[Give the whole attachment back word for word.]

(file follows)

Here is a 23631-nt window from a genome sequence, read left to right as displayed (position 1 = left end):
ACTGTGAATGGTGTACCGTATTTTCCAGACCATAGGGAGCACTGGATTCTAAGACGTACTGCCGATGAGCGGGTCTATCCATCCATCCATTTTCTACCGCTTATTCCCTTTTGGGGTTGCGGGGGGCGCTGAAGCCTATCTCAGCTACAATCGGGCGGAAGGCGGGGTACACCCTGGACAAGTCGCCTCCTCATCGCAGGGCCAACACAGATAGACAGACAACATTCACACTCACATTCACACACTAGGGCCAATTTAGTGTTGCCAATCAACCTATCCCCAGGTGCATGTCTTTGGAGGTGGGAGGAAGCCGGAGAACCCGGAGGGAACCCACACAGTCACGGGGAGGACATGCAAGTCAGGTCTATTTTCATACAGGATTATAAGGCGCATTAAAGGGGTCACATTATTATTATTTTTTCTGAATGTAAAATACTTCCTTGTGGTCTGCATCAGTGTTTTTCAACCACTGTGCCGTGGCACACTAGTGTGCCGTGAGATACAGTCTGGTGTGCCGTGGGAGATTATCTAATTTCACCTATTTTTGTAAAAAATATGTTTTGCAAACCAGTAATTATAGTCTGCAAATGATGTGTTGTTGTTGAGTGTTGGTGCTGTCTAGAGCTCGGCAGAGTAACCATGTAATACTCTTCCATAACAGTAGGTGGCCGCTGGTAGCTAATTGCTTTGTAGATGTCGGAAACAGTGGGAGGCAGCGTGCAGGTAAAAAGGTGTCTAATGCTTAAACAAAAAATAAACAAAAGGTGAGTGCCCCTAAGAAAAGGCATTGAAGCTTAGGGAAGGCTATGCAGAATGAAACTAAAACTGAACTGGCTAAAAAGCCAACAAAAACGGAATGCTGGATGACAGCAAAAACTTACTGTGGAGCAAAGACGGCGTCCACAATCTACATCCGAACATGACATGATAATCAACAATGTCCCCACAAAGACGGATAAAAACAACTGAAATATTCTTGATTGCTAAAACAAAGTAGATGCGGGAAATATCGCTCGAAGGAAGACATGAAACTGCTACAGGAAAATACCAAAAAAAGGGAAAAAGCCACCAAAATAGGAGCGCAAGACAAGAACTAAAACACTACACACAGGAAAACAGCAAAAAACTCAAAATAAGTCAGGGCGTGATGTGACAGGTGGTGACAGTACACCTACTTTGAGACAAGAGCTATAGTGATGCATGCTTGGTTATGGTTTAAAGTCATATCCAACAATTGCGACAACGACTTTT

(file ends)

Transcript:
Here is a 23631-nt window from a genome sequence, read left to right as displayed (position 1 = left end):
ACTGTGAATGGTGTACCGTATTTTCCAGACCATAGGGAGCACTGGATTCTAAGACGTACTGCCGATGAGCGGGTCTATCCATCCATCCATTTTCTACCGCTTATTCCCTTTTGGGGTTGCGGGGGGCGCTGAAGCCTATCTCAGCTACAATCGGGCGGAAGGCGGGGTACACCCTGGACAAGTCGCCTCCTCATCGCAGGGCCAACACAGATAGACAGACAACATTCACACTCACATTCACACACTAGGGCCAATTTAGTGTTGCCAATCAACCTATCCCCAGGTGCATGTCTTTGGAGGTGGGAGGAAGCCGGAGAACCCGGAGGGAACCCACACAGTCACGGGGAGGACATGCAAGTCAGGTCTATTTTCATACAGGATTATAAGGCGCATTAAAGGGGTCACATTATTATTATTTTTTCTGAATGTAAAATACTTCCTTGTGGTCTGCATCAGTGTTTTTCAACCACTGTGCCGTGGCACACTAGTGTGCCGTGAGATACAGTCTGGTGTGCCGTGGGAGATTATCTAATTTCACCTATTTTTGTAAAAAATATGTTTTGCAAACCAGTAATTATAGTCTGCAAATGATGTGTTGTTGTTGAGTGTTGGTGCTGTCTAGAGCTCGGCAGAGTAACCATGTAATACTCTTCCATAACAGTAGGTGGCCGCTGGTAGCTAATTGCTTTGTAGATGTCGGAAACAGTGGGAGGCAGCGTGCAGGTAAAAAGGTGTCTAATGCTTAAACAAAAAATAAACAAAAGGTGAGTGCCCCTAAGAAAAGGCATTGAAGCTTAGGGAAGGCTATGCAGAATGAAACTAAAACTGAACTGGCTAAAAAGCCAACAAAAACGGAATGCTGGATGACAGCAAAAACTTACTGTGGAGCAAAGACGGCGTCCACAATCTACATCCGAACATGACATGATAATCAACAATGTCCCCACAAAGACGGATAAAAACAACTGAAATATTCTTGATTGCTAAAACAAAGTAGATGCGGGAAATATCGCTCGAAGGAAGACATGAAACTGCTACAGGAAAATACCAAAAAAAGGGAAAAAGCCACCAAAATAGGAGCGCAAGACAAGAACTAAAACACTACACACAGGAAAACAGCAAAAAACTCAAAATAAGTCAGGGCGTGATGTGACAGGTGGTGACAGTACACCTACTTTGAGACAAGAGCTATAGTGATGCATGCTTGGTTATGGTTTAAAGTCATATCCAACAATTGCGACAACGACTTTT